Suffering and Art
25 Aug 2014
We’ve all heard about the artists who suffer for their art; financially, emotionally and, of course, in the famous example of Vincent van Gogh, physically. Sometimes of course the boot is on the other foot and audiences/viewers can suffer too. I want to share a recent experience that had fairly equal measures of both suffering and joyousness.
Last week was one of those occasions where Wellington was at its worst weather-wise. Yes, Wellington’s worst is quite bad. There was certainly sleet, some thought snow. The southerly was rolling in via McMurdo Sound and it was beyond cold. It was also the opening night of the Lux Festival (think outdoor light exhibitions) in Wellington, beginning at the Wharewaka by Frank Kitts Park.
The good angel on my left shoulder had a long conversation with the bad angel on my right about whether, given the weather, I actually needed to turn up. After all we weren’t funding the event, and surely any sane person wouldn’t actually risk hyperthermia? However the good angel won, I had said yes to the invitation…full stop. Mercifully my treaty partner Haniko Te Kurapa said he would come too, which was great as it is much better facing adversity with a friend.
Take my word for it, the person in this photo below is Haniko. It gives some sense of the occasion.
Lighting the way
As it happens I was really glad we made the effort. Lux is fun. The Christchurch Lux event that we did support was massively successful, Nelson does its own Lux thing and this event now seems like a part of the calendar in the Capital.
Wellington’s Lux event is significantly driven by Massey University and a host of students who can merge their skills, as well as the city and sponsors contributing money for materials and their own design expertise. As we made our way around the waterfront, there were new exhibitions, existing landmarks lit in unexpected ways and a palpable curiosity about what’s next?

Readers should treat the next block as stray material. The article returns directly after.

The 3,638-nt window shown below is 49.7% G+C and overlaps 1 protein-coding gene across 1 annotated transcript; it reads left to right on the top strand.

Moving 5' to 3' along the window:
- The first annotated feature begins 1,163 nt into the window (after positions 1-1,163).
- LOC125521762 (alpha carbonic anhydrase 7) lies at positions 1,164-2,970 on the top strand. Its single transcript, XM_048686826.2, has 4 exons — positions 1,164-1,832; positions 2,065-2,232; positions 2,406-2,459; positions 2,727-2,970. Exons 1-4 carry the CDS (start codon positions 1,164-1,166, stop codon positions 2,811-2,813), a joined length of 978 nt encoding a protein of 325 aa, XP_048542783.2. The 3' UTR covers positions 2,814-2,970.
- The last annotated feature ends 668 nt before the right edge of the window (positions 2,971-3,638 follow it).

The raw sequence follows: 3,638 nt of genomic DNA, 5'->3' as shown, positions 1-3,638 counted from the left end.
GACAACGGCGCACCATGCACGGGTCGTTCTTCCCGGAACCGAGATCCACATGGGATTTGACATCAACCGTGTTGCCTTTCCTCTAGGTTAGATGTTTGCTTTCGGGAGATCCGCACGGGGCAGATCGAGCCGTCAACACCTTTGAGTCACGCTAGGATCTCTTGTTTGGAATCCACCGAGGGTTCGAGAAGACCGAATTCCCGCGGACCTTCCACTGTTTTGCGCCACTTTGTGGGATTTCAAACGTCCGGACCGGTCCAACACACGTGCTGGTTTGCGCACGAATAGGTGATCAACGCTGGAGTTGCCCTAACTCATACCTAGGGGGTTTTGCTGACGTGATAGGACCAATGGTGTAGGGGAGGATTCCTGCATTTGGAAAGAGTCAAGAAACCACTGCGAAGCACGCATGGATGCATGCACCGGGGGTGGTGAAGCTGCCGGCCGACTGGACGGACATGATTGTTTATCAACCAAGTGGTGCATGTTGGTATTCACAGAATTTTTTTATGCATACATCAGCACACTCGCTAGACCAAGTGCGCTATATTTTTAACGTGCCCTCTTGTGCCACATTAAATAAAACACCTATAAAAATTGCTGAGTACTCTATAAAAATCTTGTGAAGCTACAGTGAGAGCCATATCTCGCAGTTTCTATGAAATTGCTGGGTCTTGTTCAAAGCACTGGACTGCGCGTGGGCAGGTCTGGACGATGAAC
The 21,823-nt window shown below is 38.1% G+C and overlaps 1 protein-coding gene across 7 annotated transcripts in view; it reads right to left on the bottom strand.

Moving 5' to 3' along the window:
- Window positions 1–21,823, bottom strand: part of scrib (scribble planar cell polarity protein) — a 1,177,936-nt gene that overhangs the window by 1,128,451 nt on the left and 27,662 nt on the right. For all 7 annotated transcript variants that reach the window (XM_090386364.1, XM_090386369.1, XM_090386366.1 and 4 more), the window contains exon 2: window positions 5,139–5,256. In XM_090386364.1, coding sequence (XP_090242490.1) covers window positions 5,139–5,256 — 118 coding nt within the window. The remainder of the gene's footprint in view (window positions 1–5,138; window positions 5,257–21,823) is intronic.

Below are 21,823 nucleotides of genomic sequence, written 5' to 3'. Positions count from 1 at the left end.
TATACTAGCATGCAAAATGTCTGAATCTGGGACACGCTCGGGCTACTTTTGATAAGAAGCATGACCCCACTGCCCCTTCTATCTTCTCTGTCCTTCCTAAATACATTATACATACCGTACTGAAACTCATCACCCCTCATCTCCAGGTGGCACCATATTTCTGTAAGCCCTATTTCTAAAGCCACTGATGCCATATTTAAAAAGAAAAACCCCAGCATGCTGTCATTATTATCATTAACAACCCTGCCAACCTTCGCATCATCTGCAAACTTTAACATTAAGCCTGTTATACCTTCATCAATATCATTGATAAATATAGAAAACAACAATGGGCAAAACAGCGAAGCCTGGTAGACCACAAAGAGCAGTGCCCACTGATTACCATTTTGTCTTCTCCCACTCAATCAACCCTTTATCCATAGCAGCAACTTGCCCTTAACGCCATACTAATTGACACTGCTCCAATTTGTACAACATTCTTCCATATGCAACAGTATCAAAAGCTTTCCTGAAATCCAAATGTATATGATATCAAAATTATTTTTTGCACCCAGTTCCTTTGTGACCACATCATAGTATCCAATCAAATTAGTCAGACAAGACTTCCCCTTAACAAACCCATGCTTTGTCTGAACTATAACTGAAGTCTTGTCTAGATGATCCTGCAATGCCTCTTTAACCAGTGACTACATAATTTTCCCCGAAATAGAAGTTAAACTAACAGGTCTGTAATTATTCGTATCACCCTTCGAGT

Experiencing the arts both inside and outside the ‘temples’
The ability to walk at your own pace, talk with strangers about the work, and to do this outdoors is liberating. I was reminded that in the formation of our Strategic Plan there were strong views that Creative New Zealand should be emphasising the importance of supporting both art and audiences in the purposed facilities as well as in the public realm. I think widening access is at the heart of this conversation, as is the good that comes from making quality art accessible as part of everyday life.
Given our mandate around “all New Zealanders” this impulse is hard to argue with. A number of Festival events already offer a combination of outdoor and indoor events in order to broaden access.
If you have the chance I urge you to check out the Lux Festival. It makes for a great whanau activity. You can download the map and see as much of it as you want. The good thing is if you like it you can linger. If you don’t you can follow the advice of the awesome Dionne Warwick and, walk on by. Several noise activated exhibits encourage people to holler, an opportunity embraced by young and old.
Early steps on a life long journey
We know that early engagement with art is a key to lifelong engagement. On a quick second sweep through the festival on Saturday it was great to see so many families engaging with the art. Kids are curious so the interactive possibilities of Jon Baxter’s Boing Boing Gloop Machine was one of a number of offerings that delighted the ‘hands on’ youngsters. I would be amazed if this event didn’t open new doorways of possibility for a lot of people.